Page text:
Setting Realistic Financial Goals
Is a prenuptial
agreement right for you?
Connie in Lafayette, Oregon:
"My fiancĂ© and I plan on a wedding next month. I love my fiancĂ© and want him to be happy. He wants to stay in school and get his masters degree while I work. I know that in the long run his degree will mean higher income and a better lifestyle for both of us and any potential children. But I canâ€™t seem to escape feeling that for the next three years, Iâ€™m making all the financial sacrifices. What if we end up divorced in five years? I donâ€™t like these thoughts, but I canâ€™t ignore them, either."
Connie, you need not feel guilty over having those thoughts; they are natural. If you are concerned about the possibility of a divorce in five years, you may want to consider a few options:
Couples counseling and/or a marriage budgeting class often available at community colleges, a local YMCA, or even your church.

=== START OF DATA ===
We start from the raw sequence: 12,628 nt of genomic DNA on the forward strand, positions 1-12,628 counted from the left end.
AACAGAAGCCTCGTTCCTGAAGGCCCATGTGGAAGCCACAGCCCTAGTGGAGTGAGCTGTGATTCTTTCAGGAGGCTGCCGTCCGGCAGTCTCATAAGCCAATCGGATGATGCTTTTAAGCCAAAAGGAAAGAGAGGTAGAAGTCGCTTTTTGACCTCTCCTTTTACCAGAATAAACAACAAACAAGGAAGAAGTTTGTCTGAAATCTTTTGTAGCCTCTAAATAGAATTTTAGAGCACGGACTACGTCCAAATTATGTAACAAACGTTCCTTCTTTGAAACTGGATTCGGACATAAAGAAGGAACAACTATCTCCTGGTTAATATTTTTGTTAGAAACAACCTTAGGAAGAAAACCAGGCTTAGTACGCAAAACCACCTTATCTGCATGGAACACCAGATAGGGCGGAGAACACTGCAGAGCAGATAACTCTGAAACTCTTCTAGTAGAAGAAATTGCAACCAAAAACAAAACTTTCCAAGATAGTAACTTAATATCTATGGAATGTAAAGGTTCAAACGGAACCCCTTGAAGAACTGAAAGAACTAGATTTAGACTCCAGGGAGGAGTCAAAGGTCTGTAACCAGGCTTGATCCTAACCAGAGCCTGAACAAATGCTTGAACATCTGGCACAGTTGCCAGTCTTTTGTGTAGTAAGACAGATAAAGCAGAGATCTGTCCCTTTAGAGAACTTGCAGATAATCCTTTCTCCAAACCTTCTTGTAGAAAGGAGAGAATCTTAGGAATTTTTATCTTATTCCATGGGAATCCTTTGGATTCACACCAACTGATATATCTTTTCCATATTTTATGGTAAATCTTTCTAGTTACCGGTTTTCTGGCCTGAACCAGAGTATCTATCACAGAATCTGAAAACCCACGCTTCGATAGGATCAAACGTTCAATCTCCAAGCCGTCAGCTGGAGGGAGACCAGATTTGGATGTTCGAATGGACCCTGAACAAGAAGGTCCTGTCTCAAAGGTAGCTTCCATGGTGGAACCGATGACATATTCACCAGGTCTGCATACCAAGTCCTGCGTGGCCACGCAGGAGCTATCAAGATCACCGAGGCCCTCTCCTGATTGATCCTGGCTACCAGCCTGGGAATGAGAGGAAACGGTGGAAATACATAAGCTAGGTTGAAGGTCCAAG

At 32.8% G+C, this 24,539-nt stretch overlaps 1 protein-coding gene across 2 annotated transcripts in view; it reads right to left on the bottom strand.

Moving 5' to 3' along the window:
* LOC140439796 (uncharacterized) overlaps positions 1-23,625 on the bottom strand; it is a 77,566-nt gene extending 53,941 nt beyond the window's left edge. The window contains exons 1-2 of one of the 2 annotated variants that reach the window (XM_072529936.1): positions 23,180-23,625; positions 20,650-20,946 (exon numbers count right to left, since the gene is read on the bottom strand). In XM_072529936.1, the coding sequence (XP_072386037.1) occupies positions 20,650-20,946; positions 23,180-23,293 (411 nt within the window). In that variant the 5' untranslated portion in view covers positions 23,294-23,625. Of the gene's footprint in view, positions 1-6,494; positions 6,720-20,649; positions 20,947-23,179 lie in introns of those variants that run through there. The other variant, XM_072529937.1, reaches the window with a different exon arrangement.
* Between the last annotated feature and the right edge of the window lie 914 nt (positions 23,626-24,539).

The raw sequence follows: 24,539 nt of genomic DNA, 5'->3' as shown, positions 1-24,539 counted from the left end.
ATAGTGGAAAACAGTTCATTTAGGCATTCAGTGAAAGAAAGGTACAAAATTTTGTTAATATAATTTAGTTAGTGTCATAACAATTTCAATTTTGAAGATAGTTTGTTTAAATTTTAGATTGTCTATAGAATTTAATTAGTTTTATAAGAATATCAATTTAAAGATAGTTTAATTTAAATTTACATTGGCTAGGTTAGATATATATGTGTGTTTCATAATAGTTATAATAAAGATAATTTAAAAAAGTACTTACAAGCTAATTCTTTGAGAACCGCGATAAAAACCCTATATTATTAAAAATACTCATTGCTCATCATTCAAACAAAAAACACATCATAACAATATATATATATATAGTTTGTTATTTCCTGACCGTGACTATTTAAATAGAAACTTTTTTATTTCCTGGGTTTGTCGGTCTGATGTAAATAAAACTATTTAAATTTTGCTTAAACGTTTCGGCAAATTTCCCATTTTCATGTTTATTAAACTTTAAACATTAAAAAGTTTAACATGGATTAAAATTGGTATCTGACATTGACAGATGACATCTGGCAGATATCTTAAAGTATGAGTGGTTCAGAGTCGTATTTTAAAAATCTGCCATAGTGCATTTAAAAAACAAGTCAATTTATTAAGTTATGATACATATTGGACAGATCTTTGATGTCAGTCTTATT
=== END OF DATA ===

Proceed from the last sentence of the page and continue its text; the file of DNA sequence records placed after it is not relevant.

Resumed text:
Together you should draft and discuss a three, five, and ten-year
budgeting and financial goals plan. This plan should include your cost of living expenses and the cost of his education. This plan can be short and sketchy or as detailed as you choose.
Review and revise this plan often, at least every sixty days.
Another option is to make an appointment with an attorney that specializes in
prenuptial law, and consider a prenuptial agreement that addresses your concerns. These agreements are not at all as taboo as they once were. They are becoming more and more acceptable as both spouses these days generally come into a relationship with assets to protect. However, a prenuptial agreement may not legally cover your concerns as you state them. These are generally for people with children from a prior marriage, a previously owned business, or property to protect. Check with an attorney.
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